At least that is what my mother would tell me. She would also tell me not to wear long skirts as they made me look short. What would she know?!
Proving her wrong I bring you my latest project a sage green blouse:
I love playing with different styles and silhouettes, and whilst I love a floral dress for summer, in winter the jeans and boots tend to come out of storage. Having no idea what I wore last winter I decided that I needed some more winter tops in my wardrobe.
The pattern is #122 from the 1/2008 issue of Burdastyle. I first came across this when visiting Marjorie who had made the blouse before (and incidentally has the best collection of Burda magazines ever!). I tried hers on and it fitted perfectly (with the exception of the sleeves being too long) and so borrowed her traced pattern. WIN! Or so I thought.
Enter the Sewaway in Melbourne where I took this pattern as one of my (many) intended projects. I had carefully cut it before I left and I was ready to go. I dutifully sewed it up and then tried it on. Aaargh – it was way too big at the neck/shoulders. But why??? I had tried it on and it was perfect.
Lightbulb moment – Marjorie’s was made with a cotton (maybe a voile?), my fabric is rayon. Damn you rayon and your wonderful drape!
I had to unpick the neckband and take 3″ (!!) out of the width. To solve this additional fabric issue, I added a centre box pleat.
There was supposed to be a functioning placket but the box pleat made this tricky so I decided to make it a fake placket, as luckily I had not cut the vent yet. The buttons are vintage from my US trip last year.
Then I guess it must have been getting late and I was getting tired. I realized I had got my sleeve bands and placket pieces mixed up and used a sleeve band for the placket. Gah! Of course the placket was too short to fit around my arm and I didn’t have any extra fabric as I had cut it out back in Brisbane and the scraps were long binned. Another hack job was on the cards. I used the two placket pieces to form the missing sleeve band. This just means one sleeve band has two joins instead of one. Pretty sure no one will notice and if they are looking that close I can just elbow them in the nose!!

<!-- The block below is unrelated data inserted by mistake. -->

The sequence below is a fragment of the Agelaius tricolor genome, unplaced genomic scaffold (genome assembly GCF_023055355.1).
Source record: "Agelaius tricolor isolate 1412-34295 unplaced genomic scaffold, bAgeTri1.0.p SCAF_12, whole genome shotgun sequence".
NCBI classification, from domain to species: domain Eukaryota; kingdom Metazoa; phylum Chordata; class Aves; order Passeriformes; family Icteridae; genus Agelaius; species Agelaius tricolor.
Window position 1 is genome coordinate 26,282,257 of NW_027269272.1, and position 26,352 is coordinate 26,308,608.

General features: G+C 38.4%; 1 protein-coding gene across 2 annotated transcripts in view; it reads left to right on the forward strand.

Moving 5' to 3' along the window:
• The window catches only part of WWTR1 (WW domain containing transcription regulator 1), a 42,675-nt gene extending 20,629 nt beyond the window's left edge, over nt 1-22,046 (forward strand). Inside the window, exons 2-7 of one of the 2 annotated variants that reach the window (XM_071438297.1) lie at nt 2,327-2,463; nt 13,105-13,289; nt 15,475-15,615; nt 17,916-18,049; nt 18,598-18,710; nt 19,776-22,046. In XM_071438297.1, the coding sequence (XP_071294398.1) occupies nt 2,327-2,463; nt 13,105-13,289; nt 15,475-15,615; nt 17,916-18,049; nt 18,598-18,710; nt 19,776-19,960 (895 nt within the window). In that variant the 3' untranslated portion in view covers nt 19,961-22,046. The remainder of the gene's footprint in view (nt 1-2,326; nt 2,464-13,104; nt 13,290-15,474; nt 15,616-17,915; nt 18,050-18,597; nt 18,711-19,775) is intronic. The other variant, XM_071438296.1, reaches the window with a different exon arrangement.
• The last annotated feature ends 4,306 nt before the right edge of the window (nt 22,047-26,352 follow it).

The blouse has some really interesting details. The sleeves have two pieces, an upper and lower sleeve. The upper sleeves extend across the back and join in the middle to form a yoke, but at the front join the bodice to form a raglan. There are pleats on the back and front which are stitched down approximately 3″ to control the fullness (and hopefully assist in avoiding the pregnant look).
I have added 3″ to the pattern length, unusual for me since I am 5’2″, but the pattern is pretty short and I really wanted to avoid any potential tummy flashing!!
Time for a close up, plus bonus peek to the inside which is predominantly French-seamed.
All construction issues aside, I absolutely love this blouse and it is perfect for our mild Brisbane winters. I feel like I am totally channeling Nina Proudman in this.
Pattern – Burdastyle #122 from 01/2008 issue – not available online
Fabric – 1.5m of Rayon from East Coast Fabrics
Notions – vintage buttons and thread